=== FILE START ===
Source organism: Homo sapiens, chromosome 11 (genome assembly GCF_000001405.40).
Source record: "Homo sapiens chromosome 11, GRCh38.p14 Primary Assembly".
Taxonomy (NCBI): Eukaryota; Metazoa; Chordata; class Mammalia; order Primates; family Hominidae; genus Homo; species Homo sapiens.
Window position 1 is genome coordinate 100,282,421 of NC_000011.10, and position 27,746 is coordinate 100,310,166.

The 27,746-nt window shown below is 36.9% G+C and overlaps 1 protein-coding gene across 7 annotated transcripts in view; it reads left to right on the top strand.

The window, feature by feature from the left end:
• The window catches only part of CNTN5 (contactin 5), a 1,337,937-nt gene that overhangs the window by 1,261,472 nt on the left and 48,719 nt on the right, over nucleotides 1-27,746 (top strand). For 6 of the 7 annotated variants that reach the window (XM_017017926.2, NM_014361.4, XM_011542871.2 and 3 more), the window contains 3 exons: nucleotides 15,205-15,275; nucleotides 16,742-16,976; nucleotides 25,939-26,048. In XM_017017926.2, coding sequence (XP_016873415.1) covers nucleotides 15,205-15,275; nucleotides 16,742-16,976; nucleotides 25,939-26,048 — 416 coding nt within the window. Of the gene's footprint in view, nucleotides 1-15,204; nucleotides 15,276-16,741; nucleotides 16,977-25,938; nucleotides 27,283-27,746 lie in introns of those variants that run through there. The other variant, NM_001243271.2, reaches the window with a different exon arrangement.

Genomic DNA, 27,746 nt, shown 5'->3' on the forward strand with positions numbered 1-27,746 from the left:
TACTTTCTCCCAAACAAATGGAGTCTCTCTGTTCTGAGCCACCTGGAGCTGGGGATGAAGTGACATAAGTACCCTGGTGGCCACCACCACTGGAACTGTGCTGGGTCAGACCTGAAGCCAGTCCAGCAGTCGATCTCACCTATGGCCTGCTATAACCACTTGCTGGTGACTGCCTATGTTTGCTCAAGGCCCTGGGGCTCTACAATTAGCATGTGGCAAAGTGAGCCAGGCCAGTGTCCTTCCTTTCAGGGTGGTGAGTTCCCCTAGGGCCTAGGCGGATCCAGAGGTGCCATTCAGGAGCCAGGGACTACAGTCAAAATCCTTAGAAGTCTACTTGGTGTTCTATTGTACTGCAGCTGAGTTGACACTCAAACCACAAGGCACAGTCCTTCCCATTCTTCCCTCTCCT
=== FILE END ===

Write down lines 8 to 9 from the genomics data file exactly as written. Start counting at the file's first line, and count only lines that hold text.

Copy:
Genomic DNA, 27,746 nt, shown 5'->3' on the forward strand with positions numbered 1-27,746 from the left:
TACTTTCTCCCAAACAAATGGAGTCTCTCTGTTCTGAGCCACCTGGAGCTGGGGATGAAGTGACATAAGTACCCTGGTGGCCACCACCACTGGAACTGTGCTGGGTCAGACCTGAAGCCAGTCCAGCAGTCGATCTCACCTATGGCCTGCTATAACCACTTGCTGGTGACTGCCTATGTTTGCTCAAGGCCCTGGGGCTCTACAATTAGCATGTGGCAAAGTGAGCCAGGCCAGTGTCCTTCCTTTCAGGGTGGTGAGTTCCCCTAGGGCCTAGGCGGATCCAGAGGTGCCATTCAGGAGCCAGGGACTACAGTCAAAATCCTTAGAAGTCTACTTGGTGTTCTATTGTACTGCAGCTGAGTTGACACTCAAACCACAAGGCACAGTCCTTCCCATTCTTCCCTCTCCT